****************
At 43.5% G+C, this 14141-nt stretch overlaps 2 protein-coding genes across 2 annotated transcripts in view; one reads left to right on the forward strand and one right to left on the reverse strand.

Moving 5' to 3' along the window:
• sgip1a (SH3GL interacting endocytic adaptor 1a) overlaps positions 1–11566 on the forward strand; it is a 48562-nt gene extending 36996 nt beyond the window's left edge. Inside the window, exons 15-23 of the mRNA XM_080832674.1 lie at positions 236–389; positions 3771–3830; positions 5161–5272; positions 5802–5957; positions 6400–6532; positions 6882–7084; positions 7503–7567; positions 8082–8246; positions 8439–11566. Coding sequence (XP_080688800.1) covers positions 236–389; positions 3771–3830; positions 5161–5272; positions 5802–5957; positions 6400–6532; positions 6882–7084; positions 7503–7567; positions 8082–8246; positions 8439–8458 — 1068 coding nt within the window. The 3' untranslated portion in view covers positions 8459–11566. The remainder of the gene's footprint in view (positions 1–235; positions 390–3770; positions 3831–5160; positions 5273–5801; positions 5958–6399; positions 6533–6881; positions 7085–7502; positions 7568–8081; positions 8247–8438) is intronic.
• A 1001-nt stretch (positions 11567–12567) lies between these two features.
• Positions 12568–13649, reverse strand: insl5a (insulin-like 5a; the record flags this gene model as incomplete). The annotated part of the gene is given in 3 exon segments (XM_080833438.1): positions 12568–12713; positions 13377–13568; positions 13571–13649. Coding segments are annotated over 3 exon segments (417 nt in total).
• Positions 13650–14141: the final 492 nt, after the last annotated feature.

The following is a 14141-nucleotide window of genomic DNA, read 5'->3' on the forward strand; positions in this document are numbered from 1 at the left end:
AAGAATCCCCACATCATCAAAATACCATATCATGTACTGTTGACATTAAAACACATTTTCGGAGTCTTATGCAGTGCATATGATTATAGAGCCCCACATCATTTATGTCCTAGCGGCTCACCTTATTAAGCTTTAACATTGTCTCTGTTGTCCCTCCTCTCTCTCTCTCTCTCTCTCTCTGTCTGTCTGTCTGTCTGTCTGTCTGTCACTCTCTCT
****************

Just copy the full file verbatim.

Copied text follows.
At 43.5% G+C, this 14141-nt stretch overlaps 2 protein-coding genes across 2 annotated transcripts in view; one reads left to right on the forward strand and one right to left on the reverse strand.

Moving 5' to 3' along the window:
• sgip1a (SH3GL interacting endocytic adaptor 1a) overlaps positions 1–11566 on the forward strand; it is a 48562-nt gene extending 36996 nt beyond the window's left edge. Inside the window, exons 15-23 of the mRNA XM_080832674.1 lie at positions 236–389; positions 3771–3830; positions 5161–5272; positions 5802–5957; positions 6400–6532; positions 6882–7084; positions 7503–7567; positions 8082–8246; positions 8439–11566. Coding sequence (XP_080688800.1) covers positions 236–389; positions 3771–3830; positions 5161–5272; positions 5802–5957; positions 6400–6532; positions 6882–7084; positions 7503–7567; positions 8082–8246; positions 8439–8458 — 1068 coding nt within the window. The 3' untranslated portion in view covers positions 8459–11566. The remainder of the gene's footprint in view (positions 1–235; positions 390–3770; positions 3831–5160; positions 5273–5801; positions 5958–6399; positions 6533–6881; positions 7085–7502; positions 7568–8081; positions 8247–8438) is intronic.
• A 1001-nt stretch (positions 11567–12567) lies between these two features.
• Positions 12568–13649, reverse strand: insl5a (insulin-like 5a; the record flags this gene model as incomplete). The annotated part of the gene is given in 3 exon segments (XM_080833438.1): positions 12568–12713; positions 13377–13568; positions 13571–13649. Coding segments are annotated over 3 exon segments (417 nt in total).
• Positions 13650–14141: the final 492 nt, after the last annotated feature.

The following is a 14141-nucleotide window of genomic DNA, read 5'->3' on the forward strand; positions in this document are numbered from 1 at the left end:
AAGAATCCCCACATCATCAAAATACCATATCATGTACTGTTGACATTAAAACACATTTTCGGAGTCTTATGCAGTGCATATGATTATAGAGCCCCACATCATTTATGTCCTAGCGGCTCACCTTATTAAGCTTTAACATTGTCTCTGTTGTCCCTCCTCTCTCTCTCTCTCTCTCTCTCTGTCTGTCTGTCTGTCTGTCTGTCTGTCACTCTCTCT